The giant background video screen was continually utilized, most notably for a hilarious intro video for Raven Bowie – aka Macklemore’s alter-ego during crowd-pleaser “And We Danced.” The song itself sent the crowd into a fit of hands-up pogoing, with Macklemore busting out a little choreographed routine alongside his backup dancers. Crowd favorite “The Town” took off into the Sabzi-produced remix halfway though, and he even busted out the new version of “Otherside.”

The vibe throughout the set was straight electric, with the crowd showing unbridled love and Macklemore feeding off of every bit of it. He chatted it up with them throughout, threw a pair of Jordan V’s to some lucky fans and crowd-surfed during the always-triumphant closer “Irish Celebration.” When his set finished he stood centerstage, eyes closed and arms outstretched, drinking in the chorus of cheers and realizing that this was all happening in The Paramount Theater.

Although Mack’s was a hard act to follow, Rhymesayer Brother Ali took advantage of the buzzing crowd and put together a damn fine set that was overwhelmingly well-received. Showcasing a professional command of the mic and overall polish to his flow and stage presence, he represented as the sole out-of-towner on the bill and set the stage for the main event.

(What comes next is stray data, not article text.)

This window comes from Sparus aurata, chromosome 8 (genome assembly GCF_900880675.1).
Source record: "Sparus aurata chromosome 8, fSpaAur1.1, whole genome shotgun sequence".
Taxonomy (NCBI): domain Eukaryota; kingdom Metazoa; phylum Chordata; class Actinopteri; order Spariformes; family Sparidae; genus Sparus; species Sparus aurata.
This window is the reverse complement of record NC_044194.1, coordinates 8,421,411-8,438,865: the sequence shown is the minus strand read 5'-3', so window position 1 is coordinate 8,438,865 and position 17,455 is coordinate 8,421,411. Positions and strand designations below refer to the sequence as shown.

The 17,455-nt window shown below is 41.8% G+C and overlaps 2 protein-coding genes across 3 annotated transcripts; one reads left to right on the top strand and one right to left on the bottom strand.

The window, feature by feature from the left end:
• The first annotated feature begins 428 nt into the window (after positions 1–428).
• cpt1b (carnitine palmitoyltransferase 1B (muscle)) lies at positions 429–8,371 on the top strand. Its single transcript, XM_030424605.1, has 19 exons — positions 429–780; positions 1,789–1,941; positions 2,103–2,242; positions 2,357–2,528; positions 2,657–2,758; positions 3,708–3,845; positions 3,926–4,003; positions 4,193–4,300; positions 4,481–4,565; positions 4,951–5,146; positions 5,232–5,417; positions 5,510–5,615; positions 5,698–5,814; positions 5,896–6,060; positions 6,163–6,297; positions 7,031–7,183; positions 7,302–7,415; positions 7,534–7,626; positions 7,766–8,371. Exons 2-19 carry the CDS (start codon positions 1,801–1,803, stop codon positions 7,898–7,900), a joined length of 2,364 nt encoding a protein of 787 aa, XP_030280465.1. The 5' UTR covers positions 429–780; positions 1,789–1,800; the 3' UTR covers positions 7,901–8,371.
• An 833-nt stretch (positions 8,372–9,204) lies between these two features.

Finally the headlining Blue Scholars came out to their new xx-intro-sampling “Lumiere,” a fitting choice for the first song of the set even though Sabzi screwed up the initial bass drop. Geo spit his lines with an impeccable veteran’s cadence, annunciating clearly so everyone could hear his fresh lyrics.

From there the setlist only got better, as they plunged headlong into a greatest-hits-style chain of tracks from the Bayani and the self-titled debut. “2nd Chapter,” “50 Thousand Deep,” “Blue School,” “Bruise Brothers,” “Motion Movement,” “Inkwell” (which included Sabzi’s omnipresent Modest Mouse “Float On” mash-up), “Sagaba” and “Still Got Love” all were performed back-to-back. “The Ave,” “Bayani” and the awesome “Southside Revival” from their Long March EP also were in the mix. Pumping out these hits really reminded me, and likely a host of others in the crowd, just how much definitive Seattle music these guys have put out since their inception.